Mercy for the Least of These
A. Trevor Sutton

I am a bug of a man,” proclaimed Neal. Earlier that week, a spider had crawled across his car windshield while he waited at a red light. He turned the windshield wipers on hoping to gently brush the spider off; instead, the spider was caught between the wiper and the glass. Arachnid guts were smeared everywhere. Neal finished the story by saying: “I felt really bad about killing that poor spider. What makes the whole thing worse is this: I am like that spider; I am a bug of a man waiting to be squashed by the world.”

Neal lived in his car. Through the winter months, he slept in a wool cap and boots through nights of finger-numbing cold; through the summer months, he would wake up sweating with all the windows open. Poorly lit rest stops, gas stations, and church parking lots were his nightly abode. His diesel domicile also served as a dining room for his daily meal of beans and rice.

He graduated from Dartmouth in the computer science department. Silicon Valley treated him well until the dot-com bubble left him very poor. He had been working random contract programming jobs. Having no immediate family to support him financially, he bounced around from state to state—Missouri, Nevada, Florida, Michigan—chasing after short-term contracts. The money was good; the work was sparse. He allocated every paycheck the same way: student loans and medical bills were the first priority, and then a portion went to saving for the time between contracts, and finally the leftover money was used for necessities like gas for the car and more beans and rice for dinner.

Neal sat in my office for over an hour telling me his story. He had not come to the church looking for money. Rather, he was on the verge of despair and needed to talk to someone. He was hungry and thirsty. He was without any prospect of another programing job. We prayed. We cried. We hurt.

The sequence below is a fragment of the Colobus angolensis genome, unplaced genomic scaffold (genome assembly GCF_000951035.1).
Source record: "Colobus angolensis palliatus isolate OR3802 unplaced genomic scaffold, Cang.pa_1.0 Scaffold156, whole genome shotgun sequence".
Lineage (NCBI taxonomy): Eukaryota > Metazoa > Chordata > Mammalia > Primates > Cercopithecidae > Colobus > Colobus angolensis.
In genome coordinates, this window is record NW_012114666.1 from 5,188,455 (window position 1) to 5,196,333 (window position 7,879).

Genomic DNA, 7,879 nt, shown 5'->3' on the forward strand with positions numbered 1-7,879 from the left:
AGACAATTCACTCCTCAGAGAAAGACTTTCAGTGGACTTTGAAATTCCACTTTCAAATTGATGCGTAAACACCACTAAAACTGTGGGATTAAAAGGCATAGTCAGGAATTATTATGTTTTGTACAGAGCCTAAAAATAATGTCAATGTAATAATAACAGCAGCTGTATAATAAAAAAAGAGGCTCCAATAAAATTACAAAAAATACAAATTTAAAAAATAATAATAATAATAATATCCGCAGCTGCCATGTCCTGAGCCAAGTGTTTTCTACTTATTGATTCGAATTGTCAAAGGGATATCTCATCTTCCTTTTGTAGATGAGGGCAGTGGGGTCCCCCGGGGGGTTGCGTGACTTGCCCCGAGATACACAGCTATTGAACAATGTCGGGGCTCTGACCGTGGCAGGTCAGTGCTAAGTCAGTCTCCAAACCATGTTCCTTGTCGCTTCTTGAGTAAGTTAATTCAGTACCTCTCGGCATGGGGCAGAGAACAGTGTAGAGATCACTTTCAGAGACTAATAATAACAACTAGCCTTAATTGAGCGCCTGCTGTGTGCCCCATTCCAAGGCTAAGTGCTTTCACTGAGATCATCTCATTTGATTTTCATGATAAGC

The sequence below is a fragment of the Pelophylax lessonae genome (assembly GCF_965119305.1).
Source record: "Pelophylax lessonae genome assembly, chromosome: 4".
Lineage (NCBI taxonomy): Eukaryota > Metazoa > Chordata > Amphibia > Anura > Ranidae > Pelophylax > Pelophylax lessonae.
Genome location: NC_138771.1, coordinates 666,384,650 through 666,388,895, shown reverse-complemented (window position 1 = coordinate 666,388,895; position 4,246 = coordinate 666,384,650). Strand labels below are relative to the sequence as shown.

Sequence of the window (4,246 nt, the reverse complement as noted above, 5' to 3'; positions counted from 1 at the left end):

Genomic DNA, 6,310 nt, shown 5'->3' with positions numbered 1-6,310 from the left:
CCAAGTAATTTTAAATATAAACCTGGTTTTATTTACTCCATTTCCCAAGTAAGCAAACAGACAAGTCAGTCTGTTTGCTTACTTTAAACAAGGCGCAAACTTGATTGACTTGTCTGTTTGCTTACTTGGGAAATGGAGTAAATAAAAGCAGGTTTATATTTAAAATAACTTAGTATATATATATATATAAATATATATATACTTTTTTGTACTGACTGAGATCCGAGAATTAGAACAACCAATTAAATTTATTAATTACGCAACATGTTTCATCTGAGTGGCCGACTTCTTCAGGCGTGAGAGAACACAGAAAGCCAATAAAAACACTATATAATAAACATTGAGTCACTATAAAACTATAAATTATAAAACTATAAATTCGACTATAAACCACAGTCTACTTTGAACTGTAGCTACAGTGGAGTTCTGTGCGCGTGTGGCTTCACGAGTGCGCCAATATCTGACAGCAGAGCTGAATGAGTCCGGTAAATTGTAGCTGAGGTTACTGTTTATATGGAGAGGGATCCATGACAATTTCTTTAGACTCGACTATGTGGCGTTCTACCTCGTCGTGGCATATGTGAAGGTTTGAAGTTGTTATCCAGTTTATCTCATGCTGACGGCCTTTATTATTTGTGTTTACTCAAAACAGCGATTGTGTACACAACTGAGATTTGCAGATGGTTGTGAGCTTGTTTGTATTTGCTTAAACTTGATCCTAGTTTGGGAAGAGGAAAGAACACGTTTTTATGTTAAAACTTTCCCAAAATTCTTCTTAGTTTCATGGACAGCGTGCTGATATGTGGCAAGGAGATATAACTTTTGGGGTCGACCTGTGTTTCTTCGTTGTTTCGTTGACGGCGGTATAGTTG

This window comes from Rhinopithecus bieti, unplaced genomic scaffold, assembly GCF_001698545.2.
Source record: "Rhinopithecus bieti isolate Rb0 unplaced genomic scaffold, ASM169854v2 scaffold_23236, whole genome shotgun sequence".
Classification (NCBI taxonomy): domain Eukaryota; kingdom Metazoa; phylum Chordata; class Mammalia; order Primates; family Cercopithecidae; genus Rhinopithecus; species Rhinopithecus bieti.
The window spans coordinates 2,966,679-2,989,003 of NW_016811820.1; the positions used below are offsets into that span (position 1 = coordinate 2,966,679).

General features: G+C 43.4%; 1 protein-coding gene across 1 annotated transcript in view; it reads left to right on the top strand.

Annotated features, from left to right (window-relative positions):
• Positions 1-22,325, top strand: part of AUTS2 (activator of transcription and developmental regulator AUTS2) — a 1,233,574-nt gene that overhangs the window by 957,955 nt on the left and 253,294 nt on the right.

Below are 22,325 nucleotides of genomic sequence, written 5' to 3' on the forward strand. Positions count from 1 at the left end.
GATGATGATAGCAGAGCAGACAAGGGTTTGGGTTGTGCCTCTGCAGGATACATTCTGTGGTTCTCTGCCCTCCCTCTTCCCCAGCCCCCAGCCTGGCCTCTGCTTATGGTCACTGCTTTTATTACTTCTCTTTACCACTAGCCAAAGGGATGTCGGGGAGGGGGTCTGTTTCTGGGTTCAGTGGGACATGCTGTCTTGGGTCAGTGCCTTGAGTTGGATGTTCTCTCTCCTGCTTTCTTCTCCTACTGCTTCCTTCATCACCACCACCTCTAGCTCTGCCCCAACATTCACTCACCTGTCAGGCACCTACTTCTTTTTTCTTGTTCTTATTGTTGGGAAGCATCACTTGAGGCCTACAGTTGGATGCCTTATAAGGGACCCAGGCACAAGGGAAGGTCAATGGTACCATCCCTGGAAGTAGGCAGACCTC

None of that story I just told you was true. It was all a lie. Neal did not live in his car. The stories about the dot-com bubble and studying at Dartmouth were fictitious. The contract work and paying off student loans were mere yarns. I am not even certain that he ever killed the spider on his windshield.

After we had talked, prayed, and cried, he left. I told him that we would put together a collection of food and gift cards that he could pick up the next day. I called a local human services agency to see if there was anything else that we could gather up for him. It turns out that they already knew of Neal. Earlier that day, he had been to a few other churches with the same story: Ivy League educated programmer living in his car to pay off student loans and medical bills. Neal had already received a few hundred dollars in food and gifts before he came to meet with me. He had been doing this for a handful of months. I declined to give Neal any more assistance.

After that day, the words of Jesus have haunted me: “Then the righteous will answer him, saying, ‘Lord, when did we see you hungry and feed you, or thirsty and give you drink? And when did we see you a stranger and welcome you, or naked and clothe you? And when did we see you sick or in prison and visit you?’ And the King will answer them, ‘Truly, I say to you, as you did it to one of the least of these my brothers, you did it to me’” (Matthew 25:37–40).

Neal came to me as a hungry, thirsty, stranger. His hunger came with an extra serving of deceit. His thirst was garnished with greed. This stranger came into my midst with a fabricated story. His deceit and greed, to a degree, make me feel better about withholding assistance. His hunger and thirst, however, make me very uncomfortable about withholding assistance. I can find no satisfactory caveat for my decision in the words of Jesus. He simply gives us an invitation to feed, clothe, and show hospitality without mentioning the recipient’s honesty or integrity.

God extends his grace to liars, cheats, and users. We often come before God with a fabricated story telling of our own merit. We twist the details and shape a story about how we deserve divine mercy. We privilege our self-sacrifice, compassion, and dedication; we hide the self-deception, cheating, and greed. Despite our open deceit, God offers to welcome us into his midst. Regardless of our many twisted lies, he still offers to feed us with life-giving bread. Even though we are greedy for cheap grace, he still refreshes us with living water.

Neal showed me deceit. Neal showed me scheming and greed. He sought to capitalize on mercy by concocting a well-crafted story. More importantly, however, Neal showed me how I all too often stand before God. Neal made me realize that we are not just beggars before God. We are often deceitful beggars. And he still shows us mercy.


A. Trevor Sutton serves as pastor at St. Luke Lutheran Church in Haslett, Michigan. He is a graduate student in Writing and Rhetoric at Michigan State University.

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